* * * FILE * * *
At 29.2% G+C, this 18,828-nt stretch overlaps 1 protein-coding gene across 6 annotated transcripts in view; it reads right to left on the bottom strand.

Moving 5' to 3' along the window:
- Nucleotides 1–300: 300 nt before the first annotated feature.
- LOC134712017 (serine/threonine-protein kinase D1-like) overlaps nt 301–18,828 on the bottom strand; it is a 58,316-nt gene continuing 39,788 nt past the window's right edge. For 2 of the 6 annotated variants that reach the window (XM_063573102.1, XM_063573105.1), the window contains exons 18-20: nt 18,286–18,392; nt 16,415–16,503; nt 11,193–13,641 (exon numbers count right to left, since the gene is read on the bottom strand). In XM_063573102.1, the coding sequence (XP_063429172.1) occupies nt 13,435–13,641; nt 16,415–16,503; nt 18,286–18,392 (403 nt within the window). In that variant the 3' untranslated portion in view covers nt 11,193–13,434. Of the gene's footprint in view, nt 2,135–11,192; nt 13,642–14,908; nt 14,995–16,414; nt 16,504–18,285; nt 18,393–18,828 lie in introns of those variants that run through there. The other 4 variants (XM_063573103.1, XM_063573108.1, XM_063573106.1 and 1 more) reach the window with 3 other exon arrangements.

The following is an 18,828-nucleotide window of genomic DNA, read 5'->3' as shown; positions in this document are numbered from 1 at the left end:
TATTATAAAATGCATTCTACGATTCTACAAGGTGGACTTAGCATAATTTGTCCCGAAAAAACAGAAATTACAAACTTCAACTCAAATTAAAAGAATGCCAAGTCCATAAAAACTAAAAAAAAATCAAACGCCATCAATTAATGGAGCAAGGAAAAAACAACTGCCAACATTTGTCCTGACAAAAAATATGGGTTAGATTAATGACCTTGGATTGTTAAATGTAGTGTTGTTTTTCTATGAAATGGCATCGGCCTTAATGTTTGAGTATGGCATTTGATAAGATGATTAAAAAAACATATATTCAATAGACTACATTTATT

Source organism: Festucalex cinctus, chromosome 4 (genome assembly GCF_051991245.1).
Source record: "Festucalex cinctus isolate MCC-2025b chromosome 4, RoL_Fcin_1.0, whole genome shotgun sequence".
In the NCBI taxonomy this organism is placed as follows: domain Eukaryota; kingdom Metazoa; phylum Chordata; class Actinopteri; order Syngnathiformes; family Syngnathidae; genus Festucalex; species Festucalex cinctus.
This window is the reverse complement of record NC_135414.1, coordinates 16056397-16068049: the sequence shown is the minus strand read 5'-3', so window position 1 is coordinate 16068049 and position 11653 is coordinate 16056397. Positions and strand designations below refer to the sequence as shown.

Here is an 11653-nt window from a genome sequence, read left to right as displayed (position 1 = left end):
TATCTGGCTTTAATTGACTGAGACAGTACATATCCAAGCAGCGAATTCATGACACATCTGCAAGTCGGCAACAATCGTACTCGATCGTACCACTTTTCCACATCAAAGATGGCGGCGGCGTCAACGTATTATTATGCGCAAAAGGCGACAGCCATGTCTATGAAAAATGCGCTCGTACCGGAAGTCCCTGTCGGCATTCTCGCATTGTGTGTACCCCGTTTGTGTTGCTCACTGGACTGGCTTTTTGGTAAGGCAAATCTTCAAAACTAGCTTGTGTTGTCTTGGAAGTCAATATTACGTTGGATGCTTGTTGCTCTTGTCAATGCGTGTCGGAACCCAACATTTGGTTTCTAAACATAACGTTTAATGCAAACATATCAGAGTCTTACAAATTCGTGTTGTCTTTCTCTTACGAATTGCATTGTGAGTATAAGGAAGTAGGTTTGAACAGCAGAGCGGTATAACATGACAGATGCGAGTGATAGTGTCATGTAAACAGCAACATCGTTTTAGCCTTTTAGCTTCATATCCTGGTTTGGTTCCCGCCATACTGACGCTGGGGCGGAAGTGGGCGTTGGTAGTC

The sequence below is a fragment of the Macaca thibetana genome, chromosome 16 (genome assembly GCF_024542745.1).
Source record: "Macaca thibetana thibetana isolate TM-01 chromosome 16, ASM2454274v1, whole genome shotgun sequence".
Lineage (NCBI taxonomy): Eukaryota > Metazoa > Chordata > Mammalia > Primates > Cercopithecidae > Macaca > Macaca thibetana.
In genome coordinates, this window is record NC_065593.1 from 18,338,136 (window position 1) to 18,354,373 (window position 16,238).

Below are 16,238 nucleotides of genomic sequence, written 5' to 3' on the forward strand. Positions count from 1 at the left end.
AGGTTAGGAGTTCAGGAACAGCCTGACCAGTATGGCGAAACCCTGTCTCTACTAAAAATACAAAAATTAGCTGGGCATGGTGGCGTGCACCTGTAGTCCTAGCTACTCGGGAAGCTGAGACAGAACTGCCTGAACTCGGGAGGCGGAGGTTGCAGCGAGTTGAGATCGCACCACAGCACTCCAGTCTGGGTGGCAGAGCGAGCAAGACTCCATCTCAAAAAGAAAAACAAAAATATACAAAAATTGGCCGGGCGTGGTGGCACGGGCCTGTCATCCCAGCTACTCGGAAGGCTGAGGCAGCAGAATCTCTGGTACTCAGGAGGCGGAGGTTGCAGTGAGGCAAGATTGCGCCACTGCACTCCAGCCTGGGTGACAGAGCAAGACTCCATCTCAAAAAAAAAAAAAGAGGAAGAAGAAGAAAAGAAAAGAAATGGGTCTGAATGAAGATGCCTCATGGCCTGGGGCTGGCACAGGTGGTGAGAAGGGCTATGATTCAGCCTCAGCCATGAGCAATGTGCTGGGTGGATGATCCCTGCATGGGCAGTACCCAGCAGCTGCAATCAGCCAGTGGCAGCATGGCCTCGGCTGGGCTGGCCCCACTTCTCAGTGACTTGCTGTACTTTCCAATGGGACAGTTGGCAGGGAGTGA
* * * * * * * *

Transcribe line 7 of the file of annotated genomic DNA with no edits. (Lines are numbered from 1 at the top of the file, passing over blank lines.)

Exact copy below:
Source organism: Festucalex cinctus, chromosome 4 (genome assembly GCF_051991245.1).